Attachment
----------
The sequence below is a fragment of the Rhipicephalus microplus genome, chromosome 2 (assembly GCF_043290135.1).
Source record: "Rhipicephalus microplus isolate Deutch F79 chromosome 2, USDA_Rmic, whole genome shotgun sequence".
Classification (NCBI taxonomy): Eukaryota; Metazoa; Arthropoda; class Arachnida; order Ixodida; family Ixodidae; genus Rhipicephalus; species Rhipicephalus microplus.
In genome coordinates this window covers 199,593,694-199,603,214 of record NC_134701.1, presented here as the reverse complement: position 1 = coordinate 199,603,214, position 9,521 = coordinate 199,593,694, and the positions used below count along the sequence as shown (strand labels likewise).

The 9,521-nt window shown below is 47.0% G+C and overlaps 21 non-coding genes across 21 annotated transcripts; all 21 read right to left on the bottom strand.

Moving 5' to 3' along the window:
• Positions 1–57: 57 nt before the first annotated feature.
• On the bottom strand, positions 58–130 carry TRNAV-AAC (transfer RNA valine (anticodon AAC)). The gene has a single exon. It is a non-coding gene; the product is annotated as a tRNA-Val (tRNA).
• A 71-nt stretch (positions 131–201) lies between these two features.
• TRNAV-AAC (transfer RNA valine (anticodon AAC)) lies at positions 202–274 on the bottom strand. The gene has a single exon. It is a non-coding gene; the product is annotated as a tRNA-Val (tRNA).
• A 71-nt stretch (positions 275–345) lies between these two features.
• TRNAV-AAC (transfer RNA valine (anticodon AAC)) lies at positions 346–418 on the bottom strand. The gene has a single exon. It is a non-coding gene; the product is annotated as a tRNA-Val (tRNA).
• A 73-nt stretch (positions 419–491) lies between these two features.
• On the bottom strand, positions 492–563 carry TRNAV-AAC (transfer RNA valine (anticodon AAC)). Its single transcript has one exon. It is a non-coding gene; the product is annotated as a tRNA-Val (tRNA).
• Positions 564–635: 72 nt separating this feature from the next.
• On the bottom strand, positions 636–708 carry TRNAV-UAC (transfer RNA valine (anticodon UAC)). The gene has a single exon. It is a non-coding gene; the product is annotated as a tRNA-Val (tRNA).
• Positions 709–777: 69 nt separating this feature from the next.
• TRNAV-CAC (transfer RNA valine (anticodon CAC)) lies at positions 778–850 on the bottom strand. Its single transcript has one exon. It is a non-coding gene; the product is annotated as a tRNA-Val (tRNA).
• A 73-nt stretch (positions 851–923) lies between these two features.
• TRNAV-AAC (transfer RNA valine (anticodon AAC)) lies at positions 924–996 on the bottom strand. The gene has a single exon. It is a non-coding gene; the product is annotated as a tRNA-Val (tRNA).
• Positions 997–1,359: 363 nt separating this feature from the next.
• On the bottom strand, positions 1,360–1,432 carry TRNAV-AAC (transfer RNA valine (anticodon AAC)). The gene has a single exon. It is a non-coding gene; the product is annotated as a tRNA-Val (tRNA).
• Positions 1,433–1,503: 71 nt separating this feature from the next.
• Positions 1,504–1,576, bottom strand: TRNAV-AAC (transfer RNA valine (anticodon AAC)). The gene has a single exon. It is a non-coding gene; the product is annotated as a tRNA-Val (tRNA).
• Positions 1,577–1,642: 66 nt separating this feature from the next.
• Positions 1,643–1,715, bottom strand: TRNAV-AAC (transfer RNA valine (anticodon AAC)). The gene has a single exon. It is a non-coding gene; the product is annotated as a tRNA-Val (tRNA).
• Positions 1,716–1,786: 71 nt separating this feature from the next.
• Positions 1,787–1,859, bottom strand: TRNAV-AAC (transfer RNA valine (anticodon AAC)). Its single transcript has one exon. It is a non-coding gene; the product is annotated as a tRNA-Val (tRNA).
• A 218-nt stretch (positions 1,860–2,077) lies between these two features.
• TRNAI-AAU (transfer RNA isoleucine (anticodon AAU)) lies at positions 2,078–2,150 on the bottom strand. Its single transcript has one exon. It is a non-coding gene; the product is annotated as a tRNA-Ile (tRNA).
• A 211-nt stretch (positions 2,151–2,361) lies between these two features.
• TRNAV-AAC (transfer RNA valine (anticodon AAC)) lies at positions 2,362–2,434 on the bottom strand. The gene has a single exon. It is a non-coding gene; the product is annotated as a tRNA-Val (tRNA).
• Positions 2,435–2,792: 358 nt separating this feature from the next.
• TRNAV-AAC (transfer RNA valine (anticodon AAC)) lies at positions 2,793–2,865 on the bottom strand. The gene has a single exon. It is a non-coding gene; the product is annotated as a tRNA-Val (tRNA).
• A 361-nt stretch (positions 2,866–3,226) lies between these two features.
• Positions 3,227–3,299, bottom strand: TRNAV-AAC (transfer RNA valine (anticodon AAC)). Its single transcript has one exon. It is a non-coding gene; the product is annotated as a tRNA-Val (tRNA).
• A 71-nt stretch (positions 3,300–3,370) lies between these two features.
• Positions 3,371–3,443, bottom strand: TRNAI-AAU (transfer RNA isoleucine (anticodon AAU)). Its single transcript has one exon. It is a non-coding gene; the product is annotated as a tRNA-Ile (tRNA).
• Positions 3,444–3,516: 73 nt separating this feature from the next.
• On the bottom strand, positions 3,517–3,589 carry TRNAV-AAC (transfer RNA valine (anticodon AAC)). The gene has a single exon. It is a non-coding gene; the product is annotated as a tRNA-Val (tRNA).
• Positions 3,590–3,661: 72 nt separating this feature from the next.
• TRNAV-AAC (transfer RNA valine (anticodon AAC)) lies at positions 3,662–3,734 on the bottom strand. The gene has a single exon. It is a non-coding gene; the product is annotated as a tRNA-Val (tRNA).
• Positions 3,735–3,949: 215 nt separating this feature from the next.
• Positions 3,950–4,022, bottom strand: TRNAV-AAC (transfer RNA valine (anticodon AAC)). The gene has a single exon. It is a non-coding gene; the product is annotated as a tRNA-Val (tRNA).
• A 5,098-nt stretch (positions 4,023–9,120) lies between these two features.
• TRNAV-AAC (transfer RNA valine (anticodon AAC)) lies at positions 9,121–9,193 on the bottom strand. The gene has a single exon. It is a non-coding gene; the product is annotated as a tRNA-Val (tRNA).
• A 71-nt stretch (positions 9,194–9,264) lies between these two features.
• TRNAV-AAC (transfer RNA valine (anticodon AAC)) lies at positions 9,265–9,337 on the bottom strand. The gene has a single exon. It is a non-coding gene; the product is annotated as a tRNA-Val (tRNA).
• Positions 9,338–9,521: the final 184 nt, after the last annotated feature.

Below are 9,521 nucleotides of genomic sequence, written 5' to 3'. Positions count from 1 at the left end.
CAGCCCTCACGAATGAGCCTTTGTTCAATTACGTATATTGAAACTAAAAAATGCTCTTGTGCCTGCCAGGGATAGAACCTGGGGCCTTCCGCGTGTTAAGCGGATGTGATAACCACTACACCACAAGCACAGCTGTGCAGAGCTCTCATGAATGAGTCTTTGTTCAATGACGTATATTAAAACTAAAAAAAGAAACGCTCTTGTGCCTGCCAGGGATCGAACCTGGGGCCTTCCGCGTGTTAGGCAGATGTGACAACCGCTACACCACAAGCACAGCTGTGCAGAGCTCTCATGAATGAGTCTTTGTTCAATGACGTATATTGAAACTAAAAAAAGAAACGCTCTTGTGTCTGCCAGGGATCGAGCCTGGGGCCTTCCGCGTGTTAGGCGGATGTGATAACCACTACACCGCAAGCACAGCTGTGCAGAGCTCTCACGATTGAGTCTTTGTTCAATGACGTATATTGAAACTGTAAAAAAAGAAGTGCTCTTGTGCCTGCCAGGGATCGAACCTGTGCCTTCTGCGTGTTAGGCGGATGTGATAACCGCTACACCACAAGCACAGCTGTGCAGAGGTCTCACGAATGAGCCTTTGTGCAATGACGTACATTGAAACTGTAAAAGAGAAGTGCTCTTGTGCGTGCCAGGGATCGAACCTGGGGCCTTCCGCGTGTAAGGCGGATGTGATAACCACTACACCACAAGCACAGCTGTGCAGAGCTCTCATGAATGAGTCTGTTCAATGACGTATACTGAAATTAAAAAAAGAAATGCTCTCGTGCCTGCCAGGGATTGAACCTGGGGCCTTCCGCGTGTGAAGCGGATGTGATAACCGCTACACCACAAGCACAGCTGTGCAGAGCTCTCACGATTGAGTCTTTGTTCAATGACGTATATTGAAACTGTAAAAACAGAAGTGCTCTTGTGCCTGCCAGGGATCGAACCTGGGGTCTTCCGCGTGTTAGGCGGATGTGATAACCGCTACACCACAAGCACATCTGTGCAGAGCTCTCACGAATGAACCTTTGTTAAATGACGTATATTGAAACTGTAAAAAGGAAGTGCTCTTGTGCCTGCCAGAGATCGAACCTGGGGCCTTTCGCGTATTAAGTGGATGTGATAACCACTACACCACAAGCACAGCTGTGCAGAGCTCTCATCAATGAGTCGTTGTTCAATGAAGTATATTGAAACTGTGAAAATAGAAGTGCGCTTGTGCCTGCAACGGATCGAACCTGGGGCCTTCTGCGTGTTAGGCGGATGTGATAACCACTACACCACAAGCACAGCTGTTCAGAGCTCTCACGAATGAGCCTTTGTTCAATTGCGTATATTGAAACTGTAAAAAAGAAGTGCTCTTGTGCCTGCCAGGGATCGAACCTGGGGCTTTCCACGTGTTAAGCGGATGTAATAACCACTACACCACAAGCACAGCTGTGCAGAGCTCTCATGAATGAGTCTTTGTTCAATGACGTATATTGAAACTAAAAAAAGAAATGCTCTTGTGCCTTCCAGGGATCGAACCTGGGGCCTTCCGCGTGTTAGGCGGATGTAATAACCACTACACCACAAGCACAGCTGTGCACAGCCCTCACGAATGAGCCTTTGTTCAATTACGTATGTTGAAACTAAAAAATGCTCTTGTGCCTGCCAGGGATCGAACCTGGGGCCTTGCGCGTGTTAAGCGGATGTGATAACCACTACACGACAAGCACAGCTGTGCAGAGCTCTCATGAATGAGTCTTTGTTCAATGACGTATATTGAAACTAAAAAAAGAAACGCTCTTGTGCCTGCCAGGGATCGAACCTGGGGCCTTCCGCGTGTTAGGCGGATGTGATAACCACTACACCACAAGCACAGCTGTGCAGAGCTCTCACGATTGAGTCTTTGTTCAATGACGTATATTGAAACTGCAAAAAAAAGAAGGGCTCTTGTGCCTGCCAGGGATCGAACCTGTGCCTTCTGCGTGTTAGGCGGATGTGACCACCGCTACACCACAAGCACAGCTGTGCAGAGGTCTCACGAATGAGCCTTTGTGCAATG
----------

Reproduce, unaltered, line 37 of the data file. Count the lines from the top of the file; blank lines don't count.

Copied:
• A 71-nt stretch (positions 3,300–3,370) lies between these two features.